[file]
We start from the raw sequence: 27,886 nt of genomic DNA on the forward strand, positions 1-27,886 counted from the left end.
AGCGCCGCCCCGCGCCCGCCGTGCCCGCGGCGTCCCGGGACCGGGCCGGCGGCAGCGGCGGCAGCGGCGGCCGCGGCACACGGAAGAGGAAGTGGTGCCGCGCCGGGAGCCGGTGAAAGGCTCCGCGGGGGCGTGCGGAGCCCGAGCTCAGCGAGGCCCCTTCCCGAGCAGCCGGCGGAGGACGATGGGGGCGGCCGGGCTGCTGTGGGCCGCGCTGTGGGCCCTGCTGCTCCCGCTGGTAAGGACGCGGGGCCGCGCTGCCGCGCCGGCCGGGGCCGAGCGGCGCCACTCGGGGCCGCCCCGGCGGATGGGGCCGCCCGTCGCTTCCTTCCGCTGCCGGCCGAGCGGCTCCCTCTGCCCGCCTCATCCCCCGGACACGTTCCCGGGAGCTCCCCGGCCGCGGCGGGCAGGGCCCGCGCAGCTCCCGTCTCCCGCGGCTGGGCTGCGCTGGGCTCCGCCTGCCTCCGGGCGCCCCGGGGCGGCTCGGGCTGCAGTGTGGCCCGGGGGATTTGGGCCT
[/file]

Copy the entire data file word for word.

We start from the raw sequence: 27,886 nt of genomic DNA on the forward strand, positions 1-27,886 counted from the left end.
AGCGCCGCCCCGCGCCCGCCGTGCCCGCGGCGTCCCGGGACCGGGCCGGCGGCAGCGGCGGCAGCGGCGGCCGCGGCACACGGAAGAGGAAGTGGTGCCGCGCCGGGAGCCGGTGAAAGGCTCCGCGGGGGCGTGCGGAGCCCGAGCTCAGCGAGGCCCCTTCCCGAGCAGCCGGCGGAGGACGATGGGGGCGGCCGGGCTGCTGTGGGCCGCGCTGTGGGCCCTGCTGCTCCCGCTGGTAAGGACGCGGGGCCGCGCTGCCGCGCCGGCCGGGGCCGAGCGGCGCCACTCGGGGCCGCCCCGGCGGATGGGGCCGCCCGTCGCTTCCTTCCGCTGCCGGCCGAGCGGCTCCCTCTGCCCGCCTCATCCCCCGGACACGTTCCCGGGAGCTCCCCGGCCGCGGCGGGCAGGGCCCGCGCAGCTCCCGTCTCCCGCGGCTGGGCTGCGCTGGGCTCCGCCTGCCTCCGGGCGCCCCGGGGCGGCTCGGGCTGCAGTGTGGCCCGGGGGATTTGGGCCT